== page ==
According to a newly released Congressional Budget Office report, ethanol contributed between 0.5 and 0.8 percentage points (10-15 percent) of the overall 5.1 percent increase in food prices between April 2007 and April 2008. That estimate is considerably lower than previous estimates. The report also calculated the increase in costs for federal food aid programs, which was the initial reason that Reps. Ron Kind (D-Wisc.), Rosa DeLauro (D-Conn.), and James McGovern (D-Mass.) requested it.
Despite that purpose, the Grocery Manufacturers Association, American Meat Institute, National Turkey Federation and National Council of Chain Restaurants were quick to publicize the report in their anti-ethanol Food Before Fuel campaign.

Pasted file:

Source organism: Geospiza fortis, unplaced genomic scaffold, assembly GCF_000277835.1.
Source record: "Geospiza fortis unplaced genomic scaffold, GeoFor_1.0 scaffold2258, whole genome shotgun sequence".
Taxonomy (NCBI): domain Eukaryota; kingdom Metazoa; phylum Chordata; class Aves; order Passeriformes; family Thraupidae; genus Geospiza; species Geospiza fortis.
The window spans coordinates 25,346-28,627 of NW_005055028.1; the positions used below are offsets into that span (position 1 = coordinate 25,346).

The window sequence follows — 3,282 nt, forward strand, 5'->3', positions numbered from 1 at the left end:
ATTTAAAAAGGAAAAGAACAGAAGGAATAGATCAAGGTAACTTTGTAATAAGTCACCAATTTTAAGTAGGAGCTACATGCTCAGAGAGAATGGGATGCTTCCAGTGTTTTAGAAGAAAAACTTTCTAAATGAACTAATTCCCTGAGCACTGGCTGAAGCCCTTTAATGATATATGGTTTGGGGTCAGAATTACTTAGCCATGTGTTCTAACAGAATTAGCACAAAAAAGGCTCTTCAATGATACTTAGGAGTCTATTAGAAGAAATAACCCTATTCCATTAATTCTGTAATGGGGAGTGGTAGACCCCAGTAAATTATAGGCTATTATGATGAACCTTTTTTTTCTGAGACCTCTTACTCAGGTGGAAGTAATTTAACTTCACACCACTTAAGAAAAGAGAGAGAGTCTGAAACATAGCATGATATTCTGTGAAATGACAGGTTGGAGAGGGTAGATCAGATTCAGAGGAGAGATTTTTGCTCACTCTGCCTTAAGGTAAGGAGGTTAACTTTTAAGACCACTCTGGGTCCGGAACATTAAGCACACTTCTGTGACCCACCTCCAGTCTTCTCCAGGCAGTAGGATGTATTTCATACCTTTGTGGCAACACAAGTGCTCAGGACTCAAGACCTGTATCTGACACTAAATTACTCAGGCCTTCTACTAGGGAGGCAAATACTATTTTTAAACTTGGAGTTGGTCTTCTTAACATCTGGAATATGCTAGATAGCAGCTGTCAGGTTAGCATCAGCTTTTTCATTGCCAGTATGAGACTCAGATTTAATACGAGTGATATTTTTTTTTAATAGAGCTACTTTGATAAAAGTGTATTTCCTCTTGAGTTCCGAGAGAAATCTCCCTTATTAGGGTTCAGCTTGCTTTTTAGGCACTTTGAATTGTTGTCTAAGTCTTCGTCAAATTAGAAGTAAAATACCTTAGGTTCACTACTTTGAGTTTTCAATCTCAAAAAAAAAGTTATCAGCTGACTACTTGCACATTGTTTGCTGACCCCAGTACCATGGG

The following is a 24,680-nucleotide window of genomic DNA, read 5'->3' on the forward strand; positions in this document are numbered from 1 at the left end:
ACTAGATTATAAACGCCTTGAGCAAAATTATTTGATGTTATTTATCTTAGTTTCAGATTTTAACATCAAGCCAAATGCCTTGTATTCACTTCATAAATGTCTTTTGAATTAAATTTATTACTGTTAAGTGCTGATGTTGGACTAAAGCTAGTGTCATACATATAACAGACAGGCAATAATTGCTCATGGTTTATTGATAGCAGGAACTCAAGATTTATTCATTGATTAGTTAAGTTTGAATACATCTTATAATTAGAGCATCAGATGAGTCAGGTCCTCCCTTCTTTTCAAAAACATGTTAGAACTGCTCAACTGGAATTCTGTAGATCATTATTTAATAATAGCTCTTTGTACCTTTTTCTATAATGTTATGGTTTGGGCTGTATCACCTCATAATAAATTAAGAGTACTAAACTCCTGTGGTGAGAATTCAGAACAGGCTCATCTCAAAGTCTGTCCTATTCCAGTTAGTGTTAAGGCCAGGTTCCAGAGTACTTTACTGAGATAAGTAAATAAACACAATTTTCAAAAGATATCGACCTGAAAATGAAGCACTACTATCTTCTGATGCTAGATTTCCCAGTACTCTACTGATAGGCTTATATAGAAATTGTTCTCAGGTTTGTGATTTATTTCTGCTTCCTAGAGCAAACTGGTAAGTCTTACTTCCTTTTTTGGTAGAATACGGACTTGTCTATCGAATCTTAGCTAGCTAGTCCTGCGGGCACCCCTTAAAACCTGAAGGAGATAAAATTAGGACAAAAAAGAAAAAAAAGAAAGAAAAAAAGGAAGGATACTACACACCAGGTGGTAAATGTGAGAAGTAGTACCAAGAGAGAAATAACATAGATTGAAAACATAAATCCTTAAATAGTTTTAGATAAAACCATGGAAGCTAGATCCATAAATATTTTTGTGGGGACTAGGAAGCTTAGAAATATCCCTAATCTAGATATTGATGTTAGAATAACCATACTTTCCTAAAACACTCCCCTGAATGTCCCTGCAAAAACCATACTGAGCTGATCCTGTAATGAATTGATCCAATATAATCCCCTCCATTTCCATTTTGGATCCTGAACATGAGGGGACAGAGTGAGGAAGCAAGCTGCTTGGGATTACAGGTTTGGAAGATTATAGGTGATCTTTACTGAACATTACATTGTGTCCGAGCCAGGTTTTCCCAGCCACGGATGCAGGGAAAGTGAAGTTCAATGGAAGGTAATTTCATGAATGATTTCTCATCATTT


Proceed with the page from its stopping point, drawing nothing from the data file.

However, the report leaves a very large question open about the true causes of food price increases. The CBO notes that energy costs contributed another 1.1 percentage points (22 percent) to the 5.1 percent increase. That means that 3.2 percentage points (roughly two-thirds) are unaccounted for. And note, the 5.1 percent rise came on top of 2.5 percent and 4 percent food price increases in 2006 and 2007.
The other cited causes of increased food prices are growing global demand for meat, the depreciation of the U.S. dollar, which made U.S. corn cheaper than overseas corn, and speculation in corn futures due to expected poor harvests and overall hype about demand for corn. Is it possible that ethanol’s impact on food prices is much lower than the impact of certain groups simply raising food prices?